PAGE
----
Although developmental regulation by long non-coding RNAs (lncRNAs) appears to be a widespread feature amongst animals, the origin and level of evolutionary conservation of this mode of regulation remain unclear. We have previously demonstrated that the sponge Amphimedon queenslandica
—a morphologically-simple animal—developmentally expresses an array of lncRNAs in manner akin to more complex bilaterians (insects + vertebrates). Here, we first show that Amphimedon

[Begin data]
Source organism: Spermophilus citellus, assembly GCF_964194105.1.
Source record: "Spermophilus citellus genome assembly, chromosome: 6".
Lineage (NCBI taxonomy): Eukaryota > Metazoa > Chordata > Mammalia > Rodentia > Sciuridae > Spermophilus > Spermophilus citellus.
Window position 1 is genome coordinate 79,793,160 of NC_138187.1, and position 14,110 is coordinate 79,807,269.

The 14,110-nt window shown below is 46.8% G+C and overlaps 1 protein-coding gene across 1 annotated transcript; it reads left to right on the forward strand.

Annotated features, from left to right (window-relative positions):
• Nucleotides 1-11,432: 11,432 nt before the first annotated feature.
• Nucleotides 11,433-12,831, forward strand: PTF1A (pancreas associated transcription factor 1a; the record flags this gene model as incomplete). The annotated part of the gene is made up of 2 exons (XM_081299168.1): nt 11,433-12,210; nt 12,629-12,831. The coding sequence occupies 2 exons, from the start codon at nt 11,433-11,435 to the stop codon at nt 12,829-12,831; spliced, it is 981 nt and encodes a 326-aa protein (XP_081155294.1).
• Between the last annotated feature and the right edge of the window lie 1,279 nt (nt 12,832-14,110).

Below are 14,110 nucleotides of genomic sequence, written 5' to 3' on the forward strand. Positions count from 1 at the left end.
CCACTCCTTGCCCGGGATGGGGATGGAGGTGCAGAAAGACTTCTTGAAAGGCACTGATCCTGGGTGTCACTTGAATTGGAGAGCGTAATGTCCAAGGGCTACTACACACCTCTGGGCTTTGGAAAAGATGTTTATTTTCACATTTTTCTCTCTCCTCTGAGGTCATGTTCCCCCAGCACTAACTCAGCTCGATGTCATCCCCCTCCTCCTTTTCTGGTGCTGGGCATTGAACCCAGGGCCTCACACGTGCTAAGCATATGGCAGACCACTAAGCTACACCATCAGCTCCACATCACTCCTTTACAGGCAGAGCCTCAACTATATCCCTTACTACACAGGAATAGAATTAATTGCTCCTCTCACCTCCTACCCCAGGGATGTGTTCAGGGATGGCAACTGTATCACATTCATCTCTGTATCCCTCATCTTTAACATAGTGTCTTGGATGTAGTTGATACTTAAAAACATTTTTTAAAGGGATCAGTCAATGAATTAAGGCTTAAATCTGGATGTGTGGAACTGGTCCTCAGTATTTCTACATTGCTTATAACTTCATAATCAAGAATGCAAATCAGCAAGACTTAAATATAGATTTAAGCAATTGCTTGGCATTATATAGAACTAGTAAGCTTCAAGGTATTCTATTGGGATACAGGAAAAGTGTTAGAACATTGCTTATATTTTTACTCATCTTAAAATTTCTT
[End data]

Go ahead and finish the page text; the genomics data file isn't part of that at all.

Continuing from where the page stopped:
lncRNAs are expressed in specific cell types in larvae, juveniles and adults. Thus, as in bilaterians, sponge developmental regulation involves the dynamic, cell type- and context-specific regulation of specific lncRNAs. Second, by comparing gene co-expression networks between Amphimedon queenslandica
and Sycon ciliatum
—a distantly-related calcisponge—we identify several putative co-expression modules that appear to be shared in sponges; these network-embedded sponge lncRNAs have no discernable sequence similarity. Together, these results suggest sponge lncRNAs are developmentally regulated and operate in conserved gene regulatory networks, as appears to be the case in more complex bilaterians.
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